Congo registers strong demand for international and cross-border money transfers
A recently concluded workshop on the Future of Money Transfers conducted by TerraPay in coordination with ARTF in Brazzaville and Pointe-Noire established that global digital payment rails would create new opportunities for future growth.
Like most economies in Africa, Congo is registering a strong demand momentum for digital payments products – international and cross-border money transfers in particular.
Congo’s payment landscape is dotted with multiple money transfer operators, catering to a wide base of banked and unbanked consumer segments. The services however operate in silos and the resultant market fragmentation constrains the pace of digitalisation.
Industry influencers – representing a cross-section of banks, mobile money service providers, regulators and money transfer operators – gathered to exchange ideas on interoperating payment services. In Congo, with a 13% banked population, the opportunity includes capturing greater value from existing customers, that is currently being left on the table, as well as expanding the current addressable market to target previous financially marginalised customers.
Building on the theme of accelerating the digital momentum, Ambar Sur, Founder and CEO TerraPay stated, “Ubiquity and trust are two important dimensions to make any payments system relevant and valuable for users. Payments are a volume-driven business requiring substantial scale to make a profit due to low margins.
The share of electronic payments is less than 3% of total payments market in Congo. Yet service providers compete for the 3% share of the market rather than collaborate to capture the 97% dominated by cash. Cash is successful as it is fully interoperable and customers can use it anywhere. For electronic payments, to effectively compete with cash, they must be simple, interoperable, and easy to use and made for the consumer.
Mobile operators are well-positioned to take the lead, as they issue payment instruments (store value accounts) and are the biggest distributors of financial services in the country. Mobile-first international payment networks such as TerraPay can build the rails for global payments by interconnecting traditional money transfer providers to the existent mobile infrastructure”.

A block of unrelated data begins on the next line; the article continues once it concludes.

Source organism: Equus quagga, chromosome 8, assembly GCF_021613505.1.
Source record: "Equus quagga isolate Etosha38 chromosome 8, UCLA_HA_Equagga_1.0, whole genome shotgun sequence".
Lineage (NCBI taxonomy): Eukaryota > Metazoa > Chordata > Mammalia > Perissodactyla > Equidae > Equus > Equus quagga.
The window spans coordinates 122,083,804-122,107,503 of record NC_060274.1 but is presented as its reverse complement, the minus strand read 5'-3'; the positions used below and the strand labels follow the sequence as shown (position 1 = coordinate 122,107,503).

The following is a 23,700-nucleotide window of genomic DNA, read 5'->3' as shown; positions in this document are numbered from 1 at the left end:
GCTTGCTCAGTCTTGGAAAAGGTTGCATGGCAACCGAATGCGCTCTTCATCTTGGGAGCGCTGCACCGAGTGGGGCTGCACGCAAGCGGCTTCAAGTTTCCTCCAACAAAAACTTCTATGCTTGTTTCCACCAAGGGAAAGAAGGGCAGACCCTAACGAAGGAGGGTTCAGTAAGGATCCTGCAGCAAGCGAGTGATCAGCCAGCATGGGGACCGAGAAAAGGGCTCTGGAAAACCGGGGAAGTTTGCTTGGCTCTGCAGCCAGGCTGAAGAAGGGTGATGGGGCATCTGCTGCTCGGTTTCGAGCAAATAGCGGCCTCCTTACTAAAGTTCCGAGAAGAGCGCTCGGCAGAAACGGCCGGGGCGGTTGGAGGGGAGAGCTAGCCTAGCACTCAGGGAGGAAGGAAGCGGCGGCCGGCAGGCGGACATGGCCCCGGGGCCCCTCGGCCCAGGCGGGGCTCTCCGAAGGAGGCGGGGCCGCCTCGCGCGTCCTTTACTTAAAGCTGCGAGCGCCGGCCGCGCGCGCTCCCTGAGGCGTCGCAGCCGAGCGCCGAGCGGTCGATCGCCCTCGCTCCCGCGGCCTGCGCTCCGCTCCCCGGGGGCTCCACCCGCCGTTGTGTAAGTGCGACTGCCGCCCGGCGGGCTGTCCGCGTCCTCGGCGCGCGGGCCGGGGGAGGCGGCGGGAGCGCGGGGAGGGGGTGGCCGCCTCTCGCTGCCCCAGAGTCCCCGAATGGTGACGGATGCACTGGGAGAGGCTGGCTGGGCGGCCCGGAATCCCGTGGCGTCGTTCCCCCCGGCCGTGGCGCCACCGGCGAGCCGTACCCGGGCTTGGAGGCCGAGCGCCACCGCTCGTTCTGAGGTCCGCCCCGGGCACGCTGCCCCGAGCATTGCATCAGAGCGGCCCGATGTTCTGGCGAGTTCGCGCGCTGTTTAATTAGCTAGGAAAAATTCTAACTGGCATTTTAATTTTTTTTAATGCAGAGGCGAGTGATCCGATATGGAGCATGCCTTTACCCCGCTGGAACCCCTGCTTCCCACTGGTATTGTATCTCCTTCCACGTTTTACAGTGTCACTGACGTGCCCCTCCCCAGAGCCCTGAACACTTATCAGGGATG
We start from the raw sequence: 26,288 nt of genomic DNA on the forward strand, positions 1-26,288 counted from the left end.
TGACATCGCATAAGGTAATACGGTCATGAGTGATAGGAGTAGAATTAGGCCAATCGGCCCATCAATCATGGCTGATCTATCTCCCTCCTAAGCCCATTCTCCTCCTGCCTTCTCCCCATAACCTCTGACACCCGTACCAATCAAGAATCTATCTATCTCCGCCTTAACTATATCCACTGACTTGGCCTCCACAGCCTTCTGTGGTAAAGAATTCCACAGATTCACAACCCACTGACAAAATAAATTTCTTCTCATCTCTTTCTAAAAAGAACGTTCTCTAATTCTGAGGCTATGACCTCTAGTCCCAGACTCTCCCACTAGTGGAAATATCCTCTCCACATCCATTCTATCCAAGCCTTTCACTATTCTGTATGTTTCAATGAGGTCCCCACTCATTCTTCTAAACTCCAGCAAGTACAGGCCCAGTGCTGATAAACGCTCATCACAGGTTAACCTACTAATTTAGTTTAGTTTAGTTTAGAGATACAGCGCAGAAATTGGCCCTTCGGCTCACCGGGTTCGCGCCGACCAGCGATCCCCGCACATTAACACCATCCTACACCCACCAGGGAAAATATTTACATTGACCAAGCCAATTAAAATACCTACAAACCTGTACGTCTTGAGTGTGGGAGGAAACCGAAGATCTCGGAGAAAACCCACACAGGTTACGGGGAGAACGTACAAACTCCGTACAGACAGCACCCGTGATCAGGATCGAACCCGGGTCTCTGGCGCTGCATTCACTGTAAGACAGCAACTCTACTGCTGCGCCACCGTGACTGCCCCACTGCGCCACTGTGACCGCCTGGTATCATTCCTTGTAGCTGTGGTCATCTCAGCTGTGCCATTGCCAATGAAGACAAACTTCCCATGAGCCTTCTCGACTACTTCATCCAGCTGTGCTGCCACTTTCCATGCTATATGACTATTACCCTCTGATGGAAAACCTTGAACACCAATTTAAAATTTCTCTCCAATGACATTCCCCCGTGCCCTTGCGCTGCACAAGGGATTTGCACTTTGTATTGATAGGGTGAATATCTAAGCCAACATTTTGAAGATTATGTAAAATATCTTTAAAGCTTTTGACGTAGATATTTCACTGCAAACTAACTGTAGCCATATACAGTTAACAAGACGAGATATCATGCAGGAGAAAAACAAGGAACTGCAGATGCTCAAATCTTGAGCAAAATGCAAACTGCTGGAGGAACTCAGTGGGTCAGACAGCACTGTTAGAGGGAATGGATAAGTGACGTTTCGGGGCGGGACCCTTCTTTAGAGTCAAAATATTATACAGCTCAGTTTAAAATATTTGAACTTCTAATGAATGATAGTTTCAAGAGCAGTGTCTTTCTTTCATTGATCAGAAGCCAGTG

Consumers would be able to send money seamlessly across networks, using their mobile number. Current transfer systems are expensive and cumbersome. Customers have to withdraw monies from bank accounts and line up outside a service provider to make a transfer. For moving monies between bank accounts sender needs to know the recipient’s BIC and IBAN codes.
Sur also cautioned against buzzwords such as fintech disruption gaining wide currency in the industry. The digital financial services space is complex and payment interoperability projects have a significant gestation period, prior to becoming self-sustaining ecosystems.
Payment service intermediaries, offering industry-wide transaction clearing and settlement services need to have deep expertise of the telecoms network, the banking network as well as understand the psychology of emerging market consumers.
“TerraPay, is a part of a US$16.9 billion industrial conglomerate, with a decade of expertise in delivering mobility and financial solutions to MNOs and banks in 90 plus emerging economies. These are core strengths we can leverage and bring to the Congo market,” added Ambar Sur.
Addressing concerns around Know Your Customer processes and overall security of new payment models raised by several conference participants, Ramakrishnan Sundaram, COO TerraPay, explained, “Multilateral payment models can strengthen transaction security and risk governance. Money transfer operators, operating services independent of each other, do not have access to a customer’s transaction history on another network.
Multilateral payment models strengthen customer screening and fraud management processes, as they have a cross-network view of the customer’s transaction history. This is especially significant for cross-border payments, where the payer and the payee reside in different geographies and are affiliated to different networks”.
The importance of educating service providers on new digital models to drive consensus around the “one network” model was also discussed. Educating small-scale players, who predominantly operate in cash, on benefits of moving money using mobile networks is often overlooked.
It is not enough for banks and payment services providers to interconnect. Small remittance service providers form between 60% and 70% of the Congo’s money transfer market. These players need to be on-boarded to reduce incidence of cash usage.
The session ended with leading MNOs, banks and remittance service providers predicting interoperability can expand the contours of the current market.
“Backed by a forward looking regulator, who is keen to embrace innovative digitalisation payment models, the process has been set apace in Congo. Several players have evinced interest in understanding the nuts and bolts of participating in a common payment scheme for domestic and cross-border transfers,” Gachlem Ngassaki, regional director, Francophone, TerraPay, stated in his post-event remarks.
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